Everyone expects to use a password to log into their computer or an application they need for their work. But why and what is its role in cybersecurity?
At the most superficial level, providing a password or using multi-factor authentication (MFA) is an attempt to identify who is trying to access the system or service. Beyond proving the person's identity, identity might have some control over what the person can do with that service.
Passwords are famously insecure, as humans were never built to be comfortable with even reasonably simple password complexity. So they're easily broken or compromised through social engineering.
Providing identity has a limited role in security beyond making that initial connection. Identity Access Management (IAM) is the common grouping for tools that support these identity verification activities. IAM systems often provide extra services such as password generation or single-sign on, but they're still focused on trying to prove the identity of the person trying to get some work done.
To have more control over who can access which systems, with what level of access and possibly, requiring approval before granting that access needs more control. That's especially true when that user is a systems administrator and has elevated privileges to make significant changes, such as creating or deleting user accounts or updating customer data.
That's the role of Privileged Access Management (PAM) which typically provides centralised visibility and control over access. PAM can be a gateway to critical IT infrastructure. Connections are made securely, and in the best PAM solutions, the admin credentials are never accessible to the user making the connection.
IAM still has a role to play: to identify the person trying to access an IT system. It's PAM that applies policies to ensure that person should have access and make a secure connection to the target system.
Modern PAM tools, such as Osirium PAM, also include real-time session monitoring and recording features. That's valuable in case there's a need to investigate activity after a potential security incident. It's no wonder that PAM is a requirement in many cybersecurity standards such as Cyber Essentials, NIST 800 and others.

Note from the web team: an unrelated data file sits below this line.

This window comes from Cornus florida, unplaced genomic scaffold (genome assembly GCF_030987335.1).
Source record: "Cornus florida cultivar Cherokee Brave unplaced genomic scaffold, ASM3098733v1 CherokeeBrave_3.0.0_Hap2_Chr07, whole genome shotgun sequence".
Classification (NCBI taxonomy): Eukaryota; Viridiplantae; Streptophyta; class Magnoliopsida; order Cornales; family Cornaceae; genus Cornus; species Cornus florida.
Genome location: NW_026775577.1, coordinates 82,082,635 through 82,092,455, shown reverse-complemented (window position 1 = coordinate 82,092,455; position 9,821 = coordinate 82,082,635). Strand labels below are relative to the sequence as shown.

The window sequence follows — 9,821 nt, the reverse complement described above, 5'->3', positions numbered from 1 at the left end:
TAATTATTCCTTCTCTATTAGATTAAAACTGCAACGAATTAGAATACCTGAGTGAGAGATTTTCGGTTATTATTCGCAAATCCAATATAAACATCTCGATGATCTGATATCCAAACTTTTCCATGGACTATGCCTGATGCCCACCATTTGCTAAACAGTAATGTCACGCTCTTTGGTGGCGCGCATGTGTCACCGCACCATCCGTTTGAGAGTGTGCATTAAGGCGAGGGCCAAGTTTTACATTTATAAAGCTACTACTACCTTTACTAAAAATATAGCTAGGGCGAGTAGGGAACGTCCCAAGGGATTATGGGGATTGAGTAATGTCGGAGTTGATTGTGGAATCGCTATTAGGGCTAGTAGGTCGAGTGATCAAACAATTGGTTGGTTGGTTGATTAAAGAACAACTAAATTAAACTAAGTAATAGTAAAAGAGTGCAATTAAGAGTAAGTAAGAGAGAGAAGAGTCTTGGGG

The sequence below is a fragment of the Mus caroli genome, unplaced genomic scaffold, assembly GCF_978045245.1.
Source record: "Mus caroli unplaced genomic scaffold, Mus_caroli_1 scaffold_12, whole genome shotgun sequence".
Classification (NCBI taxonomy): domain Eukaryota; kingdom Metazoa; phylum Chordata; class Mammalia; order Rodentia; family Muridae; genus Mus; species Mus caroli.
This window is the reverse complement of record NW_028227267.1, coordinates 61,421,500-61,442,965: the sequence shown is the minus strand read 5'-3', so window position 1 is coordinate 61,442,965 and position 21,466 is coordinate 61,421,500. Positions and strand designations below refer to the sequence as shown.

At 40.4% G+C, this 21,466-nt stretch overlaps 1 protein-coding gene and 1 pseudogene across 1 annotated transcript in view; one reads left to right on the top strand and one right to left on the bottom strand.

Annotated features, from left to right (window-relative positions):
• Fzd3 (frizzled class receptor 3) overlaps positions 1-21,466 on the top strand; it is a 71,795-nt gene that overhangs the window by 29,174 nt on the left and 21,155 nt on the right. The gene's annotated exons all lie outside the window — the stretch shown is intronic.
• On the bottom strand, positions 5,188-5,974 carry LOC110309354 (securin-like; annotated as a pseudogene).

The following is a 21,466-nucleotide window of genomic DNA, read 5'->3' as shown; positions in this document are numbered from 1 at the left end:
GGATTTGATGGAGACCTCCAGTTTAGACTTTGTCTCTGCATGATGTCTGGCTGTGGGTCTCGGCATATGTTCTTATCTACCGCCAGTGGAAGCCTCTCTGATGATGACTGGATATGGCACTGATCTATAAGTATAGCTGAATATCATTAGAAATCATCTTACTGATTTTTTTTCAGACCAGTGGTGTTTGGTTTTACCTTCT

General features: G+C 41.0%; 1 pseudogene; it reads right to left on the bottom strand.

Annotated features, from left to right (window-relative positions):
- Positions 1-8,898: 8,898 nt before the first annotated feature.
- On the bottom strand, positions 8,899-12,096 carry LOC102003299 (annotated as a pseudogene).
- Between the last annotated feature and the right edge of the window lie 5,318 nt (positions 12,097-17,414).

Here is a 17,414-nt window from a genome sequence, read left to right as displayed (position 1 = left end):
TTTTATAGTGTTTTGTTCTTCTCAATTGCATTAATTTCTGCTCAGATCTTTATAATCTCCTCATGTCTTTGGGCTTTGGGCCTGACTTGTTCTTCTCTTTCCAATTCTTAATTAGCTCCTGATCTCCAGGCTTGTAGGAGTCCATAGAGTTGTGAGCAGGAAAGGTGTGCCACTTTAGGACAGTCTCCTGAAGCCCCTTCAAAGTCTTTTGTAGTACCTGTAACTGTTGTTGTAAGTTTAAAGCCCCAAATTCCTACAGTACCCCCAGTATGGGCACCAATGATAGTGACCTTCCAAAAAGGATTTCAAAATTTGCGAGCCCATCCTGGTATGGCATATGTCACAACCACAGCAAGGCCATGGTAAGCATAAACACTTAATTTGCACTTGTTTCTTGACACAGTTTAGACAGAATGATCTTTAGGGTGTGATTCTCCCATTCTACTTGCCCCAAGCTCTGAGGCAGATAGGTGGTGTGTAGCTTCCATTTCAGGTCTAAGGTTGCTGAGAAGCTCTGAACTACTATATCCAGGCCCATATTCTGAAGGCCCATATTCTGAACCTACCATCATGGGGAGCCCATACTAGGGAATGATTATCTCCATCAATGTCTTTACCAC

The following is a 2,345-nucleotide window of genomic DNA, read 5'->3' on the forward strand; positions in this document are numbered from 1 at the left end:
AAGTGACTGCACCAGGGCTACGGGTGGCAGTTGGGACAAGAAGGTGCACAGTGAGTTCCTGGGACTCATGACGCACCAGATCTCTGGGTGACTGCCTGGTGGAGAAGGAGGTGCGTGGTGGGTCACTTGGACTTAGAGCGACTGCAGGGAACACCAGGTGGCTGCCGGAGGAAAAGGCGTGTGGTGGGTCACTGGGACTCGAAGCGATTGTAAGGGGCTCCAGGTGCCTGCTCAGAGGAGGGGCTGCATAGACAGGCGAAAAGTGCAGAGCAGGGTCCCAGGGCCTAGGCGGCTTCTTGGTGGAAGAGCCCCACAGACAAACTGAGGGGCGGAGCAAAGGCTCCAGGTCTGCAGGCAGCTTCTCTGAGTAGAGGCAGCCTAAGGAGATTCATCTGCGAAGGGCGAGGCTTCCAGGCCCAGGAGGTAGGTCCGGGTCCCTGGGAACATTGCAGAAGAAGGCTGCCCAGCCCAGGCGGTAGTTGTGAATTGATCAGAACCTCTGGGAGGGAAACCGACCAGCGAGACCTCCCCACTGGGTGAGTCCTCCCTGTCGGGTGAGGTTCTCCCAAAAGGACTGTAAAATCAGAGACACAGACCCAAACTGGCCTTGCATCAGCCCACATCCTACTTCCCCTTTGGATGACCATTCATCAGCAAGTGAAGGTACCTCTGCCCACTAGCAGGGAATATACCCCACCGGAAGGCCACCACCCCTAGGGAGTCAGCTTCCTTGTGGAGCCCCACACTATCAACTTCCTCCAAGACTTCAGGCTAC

But even the best PAM solutions still assume that the person using PAM can be trusted to use the connection. That's usually the case, as admins are the most experienced IT team members. However, even the best can make mistakes which could do significant damage given their elevated privileges.
That need for trust reinforces the need for an experienced admin to perform routine tasks such as resetting a user's password. In an ideal world, they would be performed by Help Desk engineers or the end user requesting the change.
The best way to address that trust issue is to ensure users can't do anything other than the changes they should make, that correct processes are followed, and that there's a clear end-to-end audit trail of any changes made while using privileged access. That means the work has to be automated.
Many IT admins use simple automation writing scripts in Bash or PowerShell to save them from repeatedly entering long and complex command lines. But those scripts are risky: no one other than the author knows anything about the scripts, there's no audit trail, and it's too easy to embed user names and passwords in the scripts.
Robotic Process Automation (RPA) has been widely adopted for repetitive business operations. But RPA scripts are complex and expensive to build and can suffer from the same weaknesses for credential management. There are many business processes that suit RPA, but it isn't designed for IT operations.
Osirium identified the need for this automation very early and is still a leader in the field of secure process automation. Indeed no other PAM specialists offer a solution for automated administrator processes. Osirium Privileged Process Automation (PPA) was specifically built to address the needs of automating IT operations.
Automated workflows can streamline complex tasks. Rather than the admin starting a management tool, navigating through various screens, the workflow can use APIs to drive the system directly, so operations that may take minutes manually are completed in seconds.
The benefits for security are clear: fewer errors, better protection of credentials and no opportunity for credentials to be misused.
But there are many potential benefits for the business as well. Those tasks can be completed more quickly, and there's less rework due to manual errors. Even more significantly, having confidence that privileged tasks can be completed safely, they can be delegated to Help Desk engineers or to line-of-business users. A good example is in the NHS. Everyday IT tasks such as creating user accounts and disabling access are being performed by admin staff in GP practices rather than waiting for the centralised IT Help Desk. The same scenario would be applicable wherever there's a local need for IT admin support, but no IT staff, for example in hotels, shops, car rental, and many more situations.
For a change, an improvement in cybersecurity can also deliver measurable business benefits!
If you'd like to lean more, please get in touch.